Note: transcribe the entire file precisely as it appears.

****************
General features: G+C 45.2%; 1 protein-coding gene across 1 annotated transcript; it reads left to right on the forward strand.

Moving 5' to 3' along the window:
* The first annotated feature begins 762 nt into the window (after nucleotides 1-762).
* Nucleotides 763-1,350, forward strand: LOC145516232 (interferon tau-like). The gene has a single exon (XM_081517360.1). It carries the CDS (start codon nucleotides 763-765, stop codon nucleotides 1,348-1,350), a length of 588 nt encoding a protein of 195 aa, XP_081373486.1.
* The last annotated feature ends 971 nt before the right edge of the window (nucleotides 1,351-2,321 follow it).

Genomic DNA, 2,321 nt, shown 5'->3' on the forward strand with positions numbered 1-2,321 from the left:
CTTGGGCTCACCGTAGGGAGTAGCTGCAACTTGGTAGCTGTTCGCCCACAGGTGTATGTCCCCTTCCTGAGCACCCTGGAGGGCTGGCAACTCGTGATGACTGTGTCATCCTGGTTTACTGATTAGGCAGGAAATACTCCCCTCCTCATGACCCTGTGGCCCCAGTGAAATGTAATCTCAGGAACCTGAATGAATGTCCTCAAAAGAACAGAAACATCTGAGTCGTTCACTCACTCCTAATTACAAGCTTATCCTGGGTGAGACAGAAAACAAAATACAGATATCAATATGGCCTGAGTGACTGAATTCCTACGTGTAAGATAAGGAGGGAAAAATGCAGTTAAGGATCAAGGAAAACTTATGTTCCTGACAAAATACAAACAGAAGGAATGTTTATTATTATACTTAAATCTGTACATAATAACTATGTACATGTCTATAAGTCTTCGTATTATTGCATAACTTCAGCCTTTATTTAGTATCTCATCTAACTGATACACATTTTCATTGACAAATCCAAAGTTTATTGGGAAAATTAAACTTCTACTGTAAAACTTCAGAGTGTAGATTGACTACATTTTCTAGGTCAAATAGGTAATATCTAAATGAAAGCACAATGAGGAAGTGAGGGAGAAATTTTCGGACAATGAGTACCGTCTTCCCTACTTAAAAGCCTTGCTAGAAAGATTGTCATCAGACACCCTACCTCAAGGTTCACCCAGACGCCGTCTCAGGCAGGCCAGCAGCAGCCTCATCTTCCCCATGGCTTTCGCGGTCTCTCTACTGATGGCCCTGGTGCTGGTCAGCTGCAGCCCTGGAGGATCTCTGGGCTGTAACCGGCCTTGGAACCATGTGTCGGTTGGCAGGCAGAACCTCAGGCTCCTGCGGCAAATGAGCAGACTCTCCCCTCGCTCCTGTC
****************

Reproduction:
General features: G+C 45.2%; 1 protein-coding gene across 1 annotated transcript; it reads left to right on the forward strand.

Moving 5' to 3' along the window:
* The first annotated feature begins 762 nt into the window (after nucleotides 1-762).
* Nucleotides 763-1,350, forward strand: LOC145516232 (interferon tau-like). The gene has a single exon (XM_081517360.1). It carries the CDS (start codon nucleotides 763-765, stop codon nucleotides 1,348-1,350), a length of 588 nt encoding a protein of 195 aa, XP_081373486.1.
* The last annotated feature ends 971 nt before the right edge of the window (nucleotides 1,351-2,321 follow it).

Genomic DNA, 2,321 nt, shown 5'->3' on the forward strand with positions numbered 1-2,321 from the left:
CTTGGGCTCACCGTAGGGAGTAGCTGCAACTTGGTAGCTGTTCGCCCACAGGTGTATGTCCCCTTCCTGAGCACCCTGGAGGGCTGGCAACTCGTGATGACTGTGTCATCCTGGTTTACTGATTAGGCAGGAAATACTCCCCTCCTCATGACCCTGTGGCCCCAGTGAAATGTAATCTCAGGAACCTGAATGAATGTCCTCAAAAGAACAGAAACATCTGAGTCGTTCACTCACTCCTAATTACAAGCTTATCCTGGGTGAGACAGAAAACAAAATACAGATATCAATATGGCCTGAGTGACTGAATTCCTACGTGTAAGATAAGGAGGGAAAAATGCAGTTAAGGATCAAGGAAAACTTATGTTCCTGACAAAATACAAACAGAAGGAATGTTTATTATTATACTTAAATCTGTACATAATAACTATGTACATGTCTATAAGTCTTCGTATTATTGCATAACTTCAGCCTTTATTTAGTATCTCATCTAACTGATACACATTTTCATTGACAAATCCAAAGTTTATTGGGAAAATTAAACTTCTACTGTAAAACTTCAGAGTGTAGATTGACTACATTTTCTAGGTCAAATAGGTAATATCTAAATGAAAGCACAATGAGGAAGTGAGGGAGAAATTTTCGGACAATGAGTACCGTCTTCCCTACTTAAAAGCCTTGCTAGAAAGATTGTCATCAGACACCCTACCTCAAGGTTCACCCAGACGCCGTCTCAGGCAGGCCAGCAGCAGCCTCATCTTCCCCATGGCTTTCGCGGTCTCTCTACTGATGGCCCTGGTGCTGGTCAGCTGCAGCCCTGGAGGATCTCTGGGCTGTAACCGGCCTTGGAACCATGTGTCGGTTGGCAGGCAGAACCTCAGGCTCCTGCGGCAAATGAGCAGACTCTCCCCTCGCTCCTGTC